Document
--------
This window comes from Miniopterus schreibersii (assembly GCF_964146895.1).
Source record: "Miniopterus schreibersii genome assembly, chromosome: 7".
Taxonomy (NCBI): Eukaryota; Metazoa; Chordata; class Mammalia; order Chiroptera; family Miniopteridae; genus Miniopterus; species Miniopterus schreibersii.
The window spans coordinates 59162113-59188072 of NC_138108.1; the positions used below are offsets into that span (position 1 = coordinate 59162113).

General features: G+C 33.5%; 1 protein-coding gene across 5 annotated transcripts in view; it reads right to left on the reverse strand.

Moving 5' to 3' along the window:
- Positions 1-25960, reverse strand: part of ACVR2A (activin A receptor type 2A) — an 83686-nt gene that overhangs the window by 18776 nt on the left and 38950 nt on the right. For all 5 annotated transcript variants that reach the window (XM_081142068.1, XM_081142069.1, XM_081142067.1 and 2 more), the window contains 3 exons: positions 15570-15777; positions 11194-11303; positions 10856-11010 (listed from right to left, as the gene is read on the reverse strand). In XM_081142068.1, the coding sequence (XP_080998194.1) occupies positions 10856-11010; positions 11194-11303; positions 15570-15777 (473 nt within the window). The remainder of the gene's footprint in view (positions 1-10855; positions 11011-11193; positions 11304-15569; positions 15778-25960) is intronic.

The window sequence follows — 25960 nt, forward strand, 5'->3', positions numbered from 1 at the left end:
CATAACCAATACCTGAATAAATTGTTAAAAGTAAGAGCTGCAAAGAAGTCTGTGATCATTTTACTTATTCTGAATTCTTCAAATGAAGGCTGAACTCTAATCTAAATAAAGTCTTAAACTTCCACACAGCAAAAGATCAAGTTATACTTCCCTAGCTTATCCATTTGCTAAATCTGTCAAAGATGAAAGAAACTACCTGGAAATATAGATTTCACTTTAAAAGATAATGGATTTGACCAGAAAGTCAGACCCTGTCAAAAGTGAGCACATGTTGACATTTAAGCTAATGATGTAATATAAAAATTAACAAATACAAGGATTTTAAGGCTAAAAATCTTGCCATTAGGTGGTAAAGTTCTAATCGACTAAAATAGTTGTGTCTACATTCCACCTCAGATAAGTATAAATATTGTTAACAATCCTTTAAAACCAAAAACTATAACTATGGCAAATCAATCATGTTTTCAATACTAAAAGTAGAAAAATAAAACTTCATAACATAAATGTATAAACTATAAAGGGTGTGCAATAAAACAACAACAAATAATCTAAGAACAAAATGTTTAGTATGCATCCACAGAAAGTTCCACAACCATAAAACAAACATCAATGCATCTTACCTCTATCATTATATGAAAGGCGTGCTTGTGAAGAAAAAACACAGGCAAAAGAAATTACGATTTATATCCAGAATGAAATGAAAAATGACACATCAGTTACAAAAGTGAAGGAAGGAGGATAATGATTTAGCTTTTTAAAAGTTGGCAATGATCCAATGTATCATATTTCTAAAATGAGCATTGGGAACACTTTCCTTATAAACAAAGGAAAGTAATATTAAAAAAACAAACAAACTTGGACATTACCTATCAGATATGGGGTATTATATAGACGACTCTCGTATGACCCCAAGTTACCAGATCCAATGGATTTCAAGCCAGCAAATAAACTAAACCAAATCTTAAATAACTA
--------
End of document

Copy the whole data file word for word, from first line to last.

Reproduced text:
This window comes from Miniopterus schreibersii (assembly GCF_964146895.1).
Source record: "Miniopterus schreibersii genome assembly, chromosome: 7".
Taxonomy (NCBI): Eukaryota; Metazoa; Chordata; class Mammalia; order Chiroptera; family Miniopteridae; genus Miniopterus; species Miniopterus schreibersii.
The window spans coordinates 59162113-59188072 of NC_138108.1; the positions used below are offsets into that span (position 1 = coordinate 59162113).

General features: G+C 33.5%; 1 protein-coding gene across 5 annotated transcripts in view; it reads right to left on the reverse strand.

Moving 5' to 3' along the window:
- Positions 1-25960, reverse strand: part of ACVR2A (activin A receptor type 2A) — an 83686-nt gene that overhangs the window by 18776 nt on the left and 38950 nt on the right. For all 5 annotated transcript variants that reach the window (XM_081142068.1, XM_081142069.1, XM_081142067.1 and 2 more), the window contains 3 exons: positions 15570-15777; positions 11194-11303; positions 10856-11010 (listed from right to left, as the gene is read on the reverse strand). In XM_081142068.1, the coding sequence (XP_080998194.1) occupies positions 10856-11010; positions 11194-11303; positions 15570-15777 (473 nt within the window). The remainder of the gene's footprint in view (positions 1-10855; positions 11011-11193; positions 11304-15569; positions 15778-25960) is intronic.

The window sequence follows — 25960 nt, forward strand, 5'->3', positions numbered from 1 at the left end:
CATAACCAATACCTGAATAAATTGTTAAAAGTAAGAGCTGCAAAGAAGTCTGTGATCATTTTACTTATTCTGAATTCTTCAAATGAAGGCTGAACTCTAATCTAAATAAAGTCTTAAACTTCCACACAGCAAAAGATCAAGTTATACTTCCCTAGCTTATCCATTTGCTAAATCTGTCAAAGATGAAAGAAACTACCTGGAAATATAGATTTCACTTTAAAAGATAATGGATTTGACCAGAAAGTCAGACCCTGTCAAAAGTGAGCACATGTTGACATTTAAGCTAATGATGTAATATAAAAATTAACAAATACAAGGATTTTAAGGCTAAAAATCTTGCCATTAGGTGGTAAAGTTCTAATCGACTAAAATAGTTGTGTCTACATTCCACCTCAGATAAGTATAAATATTGTTAACAATCCTTTAAAACCAAAAACTATAACTATGGCAAATCAATCATGTTTTCAATACTAAAAGTAGAAAAATAAAACTTCATAACATAAATGTATAAACTATAAAGGGTGTGCAATAAAACAACAACAAATAATCTAAGAACAAAATGTTTAGTATGCATCCACAGAAAGTTCCACAACCATAAAACAAACATCAATGCATCTTACCTCTATCATTATATGAAAGGCGTGCTTGTGAAGAAAAAACACAGGCAAAAGAAATTACGATTTATATCCAGAATGAAATGAAAAATGACACATCAGTTACAAAAGTGAAGGAAGGAGGATAATGATTTAGCTTTTTAAAAGTTGGCAATGATCCAATGTATCATATTTCTAAAATGAGCATTGGGAACACTTTCCTTATAAACAAAGGAAAGTAATATTAAAAAAACAAACAAACTTGGACATTACCTATCAGATATGGGGTATTATATAGACGACTCTCGTATGACCCCAAGTTACCAGATCCAATGGATTTCAAGCCAGCAAATAAACTAAACCAAATCTTAAATAACTA